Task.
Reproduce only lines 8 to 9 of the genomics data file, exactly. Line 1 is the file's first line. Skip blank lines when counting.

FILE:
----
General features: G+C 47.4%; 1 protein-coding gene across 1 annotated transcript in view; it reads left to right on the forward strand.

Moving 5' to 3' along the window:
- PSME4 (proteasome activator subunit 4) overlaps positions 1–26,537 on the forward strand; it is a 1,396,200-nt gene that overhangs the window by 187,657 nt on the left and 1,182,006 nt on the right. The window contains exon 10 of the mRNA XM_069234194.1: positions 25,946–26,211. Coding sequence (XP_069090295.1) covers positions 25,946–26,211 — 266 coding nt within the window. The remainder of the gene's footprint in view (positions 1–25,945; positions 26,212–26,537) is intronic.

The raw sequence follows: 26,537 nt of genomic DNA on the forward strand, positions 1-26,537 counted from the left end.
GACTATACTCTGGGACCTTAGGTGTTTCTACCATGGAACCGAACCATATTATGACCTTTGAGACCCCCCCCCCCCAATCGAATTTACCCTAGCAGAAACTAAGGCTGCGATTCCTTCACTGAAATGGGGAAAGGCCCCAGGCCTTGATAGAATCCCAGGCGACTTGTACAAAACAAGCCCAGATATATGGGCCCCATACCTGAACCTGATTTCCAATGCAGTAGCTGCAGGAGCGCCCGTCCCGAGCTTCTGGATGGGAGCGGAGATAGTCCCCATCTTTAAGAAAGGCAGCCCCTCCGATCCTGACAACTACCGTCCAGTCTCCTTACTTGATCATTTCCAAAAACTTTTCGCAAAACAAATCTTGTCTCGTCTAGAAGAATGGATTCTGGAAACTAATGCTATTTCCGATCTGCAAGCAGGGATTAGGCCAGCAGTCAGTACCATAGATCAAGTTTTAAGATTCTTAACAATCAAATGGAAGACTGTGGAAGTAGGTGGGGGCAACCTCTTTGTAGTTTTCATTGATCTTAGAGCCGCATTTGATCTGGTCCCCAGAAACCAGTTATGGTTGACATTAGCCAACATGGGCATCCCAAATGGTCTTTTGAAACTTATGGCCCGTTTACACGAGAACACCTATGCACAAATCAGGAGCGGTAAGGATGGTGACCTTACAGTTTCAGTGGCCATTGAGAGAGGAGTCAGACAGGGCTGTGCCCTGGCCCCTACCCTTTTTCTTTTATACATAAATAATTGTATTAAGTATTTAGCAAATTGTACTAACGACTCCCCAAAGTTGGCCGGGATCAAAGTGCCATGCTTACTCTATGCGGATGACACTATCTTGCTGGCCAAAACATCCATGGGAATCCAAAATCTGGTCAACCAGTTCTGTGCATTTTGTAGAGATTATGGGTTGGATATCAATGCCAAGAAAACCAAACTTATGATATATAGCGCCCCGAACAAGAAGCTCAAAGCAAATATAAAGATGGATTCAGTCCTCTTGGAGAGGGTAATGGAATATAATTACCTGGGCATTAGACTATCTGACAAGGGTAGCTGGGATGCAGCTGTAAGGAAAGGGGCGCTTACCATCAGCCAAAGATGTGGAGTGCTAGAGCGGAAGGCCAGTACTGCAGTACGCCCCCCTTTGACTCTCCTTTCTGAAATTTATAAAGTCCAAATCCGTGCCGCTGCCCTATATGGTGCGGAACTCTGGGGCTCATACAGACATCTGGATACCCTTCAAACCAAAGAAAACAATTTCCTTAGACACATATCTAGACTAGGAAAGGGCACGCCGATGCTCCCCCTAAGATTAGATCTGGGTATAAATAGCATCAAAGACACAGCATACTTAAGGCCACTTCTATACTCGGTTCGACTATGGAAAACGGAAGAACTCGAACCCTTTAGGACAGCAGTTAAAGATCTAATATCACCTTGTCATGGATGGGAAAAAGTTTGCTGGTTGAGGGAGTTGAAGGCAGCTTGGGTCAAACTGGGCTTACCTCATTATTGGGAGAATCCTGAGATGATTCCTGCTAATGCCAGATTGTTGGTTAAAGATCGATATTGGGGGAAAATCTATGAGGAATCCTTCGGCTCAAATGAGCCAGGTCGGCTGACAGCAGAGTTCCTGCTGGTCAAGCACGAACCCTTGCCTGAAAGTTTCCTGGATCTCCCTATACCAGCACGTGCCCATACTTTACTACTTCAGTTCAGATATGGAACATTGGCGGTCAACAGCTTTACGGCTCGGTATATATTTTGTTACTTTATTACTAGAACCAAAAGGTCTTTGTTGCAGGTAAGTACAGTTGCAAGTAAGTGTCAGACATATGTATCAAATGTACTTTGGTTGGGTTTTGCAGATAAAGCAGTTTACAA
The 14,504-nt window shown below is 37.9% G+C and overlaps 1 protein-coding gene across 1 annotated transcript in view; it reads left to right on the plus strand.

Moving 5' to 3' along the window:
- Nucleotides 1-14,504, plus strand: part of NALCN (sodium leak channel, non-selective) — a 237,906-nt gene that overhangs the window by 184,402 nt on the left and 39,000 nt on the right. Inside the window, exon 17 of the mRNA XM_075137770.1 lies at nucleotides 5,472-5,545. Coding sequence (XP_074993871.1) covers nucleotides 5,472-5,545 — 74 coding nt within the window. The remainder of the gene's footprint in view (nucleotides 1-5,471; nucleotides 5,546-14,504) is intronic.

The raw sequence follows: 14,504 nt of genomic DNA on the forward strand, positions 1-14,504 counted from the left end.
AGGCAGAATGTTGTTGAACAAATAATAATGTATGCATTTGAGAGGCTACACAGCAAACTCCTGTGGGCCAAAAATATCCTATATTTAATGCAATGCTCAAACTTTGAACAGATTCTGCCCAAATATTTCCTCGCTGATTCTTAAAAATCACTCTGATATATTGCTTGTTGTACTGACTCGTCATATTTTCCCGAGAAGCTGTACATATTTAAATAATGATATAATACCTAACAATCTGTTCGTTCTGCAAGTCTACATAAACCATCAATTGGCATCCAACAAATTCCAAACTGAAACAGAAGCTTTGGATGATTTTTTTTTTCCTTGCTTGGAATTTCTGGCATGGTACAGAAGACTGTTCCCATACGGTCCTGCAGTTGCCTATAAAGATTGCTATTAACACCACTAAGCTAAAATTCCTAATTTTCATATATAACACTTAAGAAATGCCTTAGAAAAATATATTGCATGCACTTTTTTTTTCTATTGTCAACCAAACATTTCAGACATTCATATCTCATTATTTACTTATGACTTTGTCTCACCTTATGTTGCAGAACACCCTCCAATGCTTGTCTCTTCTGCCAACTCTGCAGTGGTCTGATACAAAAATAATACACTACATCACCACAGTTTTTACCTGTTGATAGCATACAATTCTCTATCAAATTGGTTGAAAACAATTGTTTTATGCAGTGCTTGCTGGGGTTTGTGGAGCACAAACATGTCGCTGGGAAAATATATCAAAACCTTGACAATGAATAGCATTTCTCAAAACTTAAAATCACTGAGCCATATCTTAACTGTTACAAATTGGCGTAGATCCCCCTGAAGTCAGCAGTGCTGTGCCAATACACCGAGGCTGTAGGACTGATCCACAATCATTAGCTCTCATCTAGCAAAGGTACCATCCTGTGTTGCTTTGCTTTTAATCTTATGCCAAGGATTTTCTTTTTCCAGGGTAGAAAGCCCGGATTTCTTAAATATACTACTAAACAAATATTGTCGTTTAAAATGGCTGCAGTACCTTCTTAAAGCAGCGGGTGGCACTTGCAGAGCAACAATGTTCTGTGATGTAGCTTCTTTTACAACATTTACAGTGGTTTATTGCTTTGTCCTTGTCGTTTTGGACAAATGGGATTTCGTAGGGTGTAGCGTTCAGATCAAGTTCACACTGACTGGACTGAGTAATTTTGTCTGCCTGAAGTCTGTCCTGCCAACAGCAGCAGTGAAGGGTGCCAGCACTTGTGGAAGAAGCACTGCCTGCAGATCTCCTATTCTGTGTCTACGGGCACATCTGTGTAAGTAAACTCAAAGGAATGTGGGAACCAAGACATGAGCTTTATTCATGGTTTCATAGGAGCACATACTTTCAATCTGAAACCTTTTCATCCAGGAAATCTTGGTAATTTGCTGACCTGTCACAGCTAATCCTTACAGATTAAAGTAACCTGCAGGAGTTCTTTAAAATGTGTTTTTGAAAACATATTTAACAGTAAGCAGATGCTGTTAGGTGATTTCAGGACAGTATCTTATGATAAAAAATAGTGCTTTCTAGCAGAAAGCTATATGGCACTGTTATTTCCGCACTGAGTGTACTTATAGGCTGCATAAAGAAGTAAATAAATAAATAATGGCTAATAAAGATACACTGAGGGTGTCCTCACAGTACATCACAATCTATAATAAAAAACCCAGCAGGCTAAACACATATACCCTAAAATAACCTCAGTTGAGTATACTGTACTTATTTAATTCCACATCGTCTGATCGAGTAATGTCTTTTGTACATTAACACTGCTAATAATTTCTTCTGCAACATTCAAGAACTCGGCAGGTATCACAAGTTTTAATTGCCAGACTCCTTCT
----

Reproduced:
- Nucleotides 1-14,504, plus strand: part of NALCN (sodium leak channel, non-selective) — a 237,906-nt gene that overhangs the window by 184,402 nt on the left and 39,000 nt on the right. Inside the window, exon 17 of the mRNA XM_075137770.1 lies at nucleotides 5,472-5,545. Coding sequence (XP_074993871.1) covers nucleotides 5,472-5,545 — 74 coding nt within the window. The remainder of the gene's footprint in view (nucleotides 1-5,471; nucleotides 5,546-14,504) is intronic.

The raw sequence follows: 14,504 nt of genomic DNA on the forward strand, positions 1-14,504 counted from the left end.